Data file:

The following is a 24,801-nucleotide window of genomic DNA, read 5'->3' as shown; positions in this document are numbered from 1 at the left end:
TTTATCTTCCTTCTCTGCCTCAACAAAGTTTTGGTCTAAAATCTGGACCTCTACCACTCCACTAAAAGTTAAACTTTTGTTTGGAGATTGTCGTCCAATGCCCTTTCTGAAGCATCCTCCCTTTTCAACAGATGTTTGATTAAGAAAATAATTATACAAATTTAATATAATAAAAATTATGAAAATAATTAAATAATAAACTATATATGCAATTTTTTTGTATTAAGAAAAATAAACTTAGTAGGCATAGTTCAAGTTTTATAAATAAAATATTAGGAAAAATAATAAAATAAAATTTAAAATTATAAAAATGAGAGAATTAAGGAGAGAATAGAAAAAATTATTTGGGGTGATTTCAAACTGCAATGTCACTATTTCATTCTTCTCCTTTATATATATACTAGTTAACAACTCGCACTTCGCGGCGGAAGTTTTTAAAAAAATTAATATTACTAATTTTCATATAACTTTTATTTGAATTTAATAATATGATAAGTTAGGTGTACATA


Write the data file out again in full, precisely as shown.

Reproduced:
The following is a 24,801-nucleotide window of genomic DNA, read 5'->3' as shown; positions in this document are numbered from 1 at the left end:
TTTATCTTCCTTCTCTGCCTCAACAAAGTTTTGGTCTAAAATCTGGACCTCTACCACTCCACTAAAAGTTAAACTTTTGTTTGGAGATTGTCGTCCAATGCCCTTTCTGAAGCATCCTCCCTTTTCAACAGATGTTTGATTAAGAAAATAATTATACAAATTTAATATAATAAAAATTATGAAAATAATTAAATAATAAACTATATATGCAATTTTTTTGTATTAAGAAAAATAAACTTAGTAGGCATAGTTCAAGTTTTATAAATAAAATATTAGGAAAAATAATAAAATAAAATTTAAAATTATAAAAATGAGAGAATTAAGGAGAGAATAGAAAAAATTATTTGGGGTGATTTCAAACTGCAATGTCACTATTTCATTCTTCTCCTTTATATATATACTAGTTAACAACTCGCACTTCGCGGCGGAAGTTTTTAAAAAAATTAATATTACTAATTTTCATATAACTTTTATTTGAATTTAATAATATGATAAGTTAGGTGTACATA